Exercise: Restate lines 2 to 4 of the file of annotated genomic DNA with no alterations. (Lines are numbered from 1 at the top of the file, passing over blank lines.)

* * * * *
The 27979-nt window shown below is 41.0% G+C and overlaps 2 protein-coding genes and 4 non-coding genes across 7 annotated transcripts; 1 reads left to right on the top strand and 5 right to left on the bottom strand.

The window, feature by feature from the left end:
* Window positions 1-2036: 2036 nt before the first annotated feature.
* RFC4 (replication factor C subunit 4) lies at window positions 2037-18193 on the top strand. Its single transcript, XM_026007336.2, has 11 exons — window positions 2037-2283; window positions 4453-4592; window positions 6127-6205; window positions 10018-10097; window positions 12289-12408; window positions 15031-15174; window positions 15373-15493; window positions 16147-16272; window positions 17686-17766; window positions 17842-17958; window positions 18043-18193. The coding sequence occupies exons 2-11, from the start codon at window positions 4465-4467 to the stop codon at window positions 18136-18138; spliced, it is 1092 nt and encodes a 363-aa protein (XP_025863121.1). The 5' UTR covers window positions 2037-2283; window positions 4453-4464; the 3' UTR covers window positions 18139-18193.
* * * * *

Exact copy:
The window, feature by feature from the left end:
* Window positions 1-2036: 2036 nt before the first annotated feature.
* RFC4 (replication factor C subunit 4) lies at window positions 2037-18193 on the top strand. Its single transcript, XM_026007336.2, has 11 exons — window positions 2037-2283; window positions 4453-4592; window positions 6127-6205; window positions 10018-10097; window positions 12289-12408; window positions 15031-15174; window positions 15373-15493; window positions 16147-16272; window positions 17686-17766; window positions 17842-17958; window positions 18043-18193. The coding sequence occupies exons 2-11, from the start codon at window positions 4465-4467 to the stop codon at window positions 18136-18138; spliced, it is 1092 nt and encodes a 363-aa protein (XP_025863121.1). The 5' UTR covers window positions 2037-2283; window positions 4453-4464; the 3' UTR covers window positions 18139-18193.